On Politico, Charles Geyh and Stephen Gillers make a convincing argument that SCOTUS should not only hold itself to high ethical standards, but also make it clear to all what those standards are.

You can read the entire post here.


Pointer: Legal Ethics Forum


A Protest Code of Ethics

I began work on a protest code of ethics a decade ago, periodically putting it aside, then adding to it, subtracting from it, and refining it. I regard the current version as a work in progress still, but the discussion here regarding the “Occupy” movement prompted me to complete this initial final draft, at least. This is the first time it has been published.

It has been a source of continuing amazement to me that there was no such Code had been proposed previously, or none that I could locate. When an activity such as organized protesting, activity that is obviously rich with ethical dangers and the potential for excess, does not have  proposed or established ethical standards of conduct, the reason is usually that nobody wants to be limited by ethical considerations or to be held accountable for misconduct.  I strongly suspect that is the case here. Well, too bad. Now we have proposed standards with which to measure the ethical nature of protests. Whether these 25 principles are the first or the last, or just begin the discussion and inspire something better, is of no import. They open the discussion. It’s time.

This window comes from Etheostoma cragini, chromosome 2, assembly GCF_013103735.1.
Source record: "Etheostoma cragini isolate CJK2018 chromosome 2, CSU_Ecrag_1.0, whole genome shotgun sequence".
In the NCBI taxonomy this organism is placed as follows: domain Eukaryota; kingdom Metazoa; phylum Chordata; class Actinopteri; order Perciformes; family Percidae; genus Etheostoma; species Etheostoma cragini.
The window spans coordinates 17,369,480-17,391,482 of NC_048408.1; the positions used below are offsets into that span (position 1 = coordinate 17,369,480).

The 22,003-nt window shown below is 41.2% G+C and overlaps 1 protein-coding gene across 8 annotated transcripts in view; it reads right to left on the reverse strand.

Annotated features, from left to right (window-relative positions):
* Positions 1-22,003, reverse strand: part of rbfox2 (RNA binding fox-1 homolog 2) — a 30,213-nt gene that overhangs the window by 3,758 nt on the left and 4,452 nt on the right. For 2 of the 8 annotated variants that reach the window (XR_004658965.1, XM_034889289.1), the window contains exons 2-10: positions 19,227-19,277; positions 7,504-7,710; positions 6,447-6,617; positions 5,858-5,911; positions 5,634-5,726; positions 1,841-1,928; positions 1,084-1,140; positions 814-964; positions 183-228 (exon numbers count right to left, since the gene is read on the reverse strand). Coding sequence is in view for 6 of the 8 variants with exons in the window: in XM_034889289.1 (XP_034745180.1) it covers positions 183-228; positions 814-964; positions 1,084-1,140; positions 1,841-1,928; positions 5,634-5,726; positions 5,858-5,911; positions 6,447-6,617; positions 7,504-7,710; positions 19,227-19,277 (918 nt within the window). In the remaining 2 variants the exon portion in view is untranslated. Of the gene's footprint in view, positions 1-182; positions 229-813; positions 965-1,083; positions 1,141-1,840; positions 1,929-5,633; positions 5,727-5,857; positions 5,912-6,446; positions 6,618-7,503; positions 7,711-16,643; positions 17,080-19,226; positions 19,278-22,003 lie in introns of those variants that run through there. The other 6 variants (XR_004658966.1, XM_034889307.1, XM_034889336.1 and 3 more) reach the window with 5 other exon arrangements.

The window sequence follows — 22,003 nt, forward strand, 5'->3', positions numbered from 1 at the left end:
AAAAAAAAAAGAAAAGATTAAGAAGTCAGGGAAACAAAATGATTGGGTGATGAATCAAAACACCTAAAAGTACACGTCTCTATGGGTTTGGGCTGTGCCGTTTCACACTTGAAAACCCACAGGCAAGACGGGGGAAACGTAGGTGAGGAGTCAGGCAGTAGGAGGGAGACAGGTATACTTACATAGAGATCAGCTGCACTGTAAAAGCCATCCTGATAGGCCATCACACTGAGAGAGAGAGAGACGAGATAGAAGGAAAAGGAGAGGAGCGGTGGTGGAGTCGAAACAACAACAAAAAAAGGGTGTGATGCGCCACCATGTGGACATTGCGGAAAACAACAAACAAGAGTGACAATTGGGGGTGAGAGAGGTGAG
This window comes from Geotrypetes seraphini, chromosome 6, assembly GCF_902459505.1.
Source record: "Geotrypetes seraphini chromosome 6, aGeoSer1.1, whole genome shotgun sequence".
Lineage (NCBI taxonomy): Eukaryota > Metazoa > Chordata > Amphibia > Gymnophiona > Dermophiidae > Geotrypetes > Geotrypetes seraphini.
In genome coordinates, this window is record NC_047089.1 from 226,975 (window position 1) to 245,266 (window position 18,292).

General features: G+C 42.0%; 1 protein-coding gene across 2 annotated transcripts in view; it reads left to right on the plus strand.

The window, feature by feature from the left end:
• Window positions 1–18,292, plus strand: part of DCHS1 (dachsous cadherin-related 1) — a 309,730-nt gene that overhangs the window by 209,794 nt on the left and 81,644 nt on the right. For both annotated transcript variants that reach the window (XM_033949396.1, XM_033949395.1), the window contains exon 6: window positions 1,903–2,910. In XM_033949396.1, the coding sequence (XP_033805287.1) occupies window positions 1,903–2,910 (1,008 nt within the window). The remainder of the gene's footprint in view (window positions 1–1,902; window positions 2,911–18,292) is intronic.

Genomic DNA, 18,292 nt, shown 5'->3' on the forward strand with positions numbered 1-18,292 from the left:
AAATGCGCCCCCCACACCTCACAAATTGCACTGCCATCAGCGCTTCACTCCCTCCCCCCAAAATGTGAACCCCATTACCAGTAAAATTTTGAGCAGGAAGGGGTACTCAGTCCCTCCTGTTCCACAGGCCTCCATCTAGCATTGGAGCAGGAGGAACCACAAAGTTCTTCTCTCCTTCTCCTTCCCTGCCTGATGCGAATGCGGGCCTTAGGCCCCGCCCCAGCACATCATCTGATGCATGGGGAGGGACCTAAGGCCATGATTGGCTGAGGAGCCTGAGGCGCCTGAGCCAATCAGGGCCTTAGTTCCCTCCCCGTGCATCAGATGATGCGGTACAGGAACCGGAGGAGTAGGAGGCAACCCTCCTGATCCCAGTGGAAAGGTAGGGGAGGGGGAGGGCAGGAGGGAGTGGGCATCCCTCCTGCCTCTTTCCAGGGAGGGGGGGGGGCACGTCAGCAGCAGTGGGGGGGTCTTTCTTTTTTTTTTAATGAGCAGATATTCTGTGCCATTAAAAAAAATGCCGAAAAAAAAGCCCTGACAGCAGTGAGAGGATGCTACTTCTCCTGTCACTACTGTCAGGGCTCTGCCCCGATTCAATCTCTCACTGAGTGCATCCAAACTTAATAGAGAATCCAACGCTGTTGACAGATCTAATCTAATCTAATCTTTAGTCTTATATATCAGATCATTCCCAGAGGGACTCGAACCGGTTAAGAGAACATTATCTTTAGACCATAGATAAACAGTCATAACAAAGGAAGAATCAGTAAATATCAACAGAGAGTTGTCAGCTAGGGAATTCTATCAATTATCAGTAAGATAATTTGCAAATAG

The Protest Code of Ethics

A. Guiding principles

All participants in protests and demonstrations should recognize and respect the important role lawful assemblies for the purpose of airing grievances and advocating change and reform have played in the history of the nation and civilization, must strive to uphold the best of that tradition by upholding these ethical principles. A protest without leadership and objectives is only a mob, and a protest without discipline and respect for others is a riot.

B. Public protests
Any protest involving demonstrations or other public conduct… Continue reading

Unethical Quote of the Week: Fired NPR Host Lisa Simeone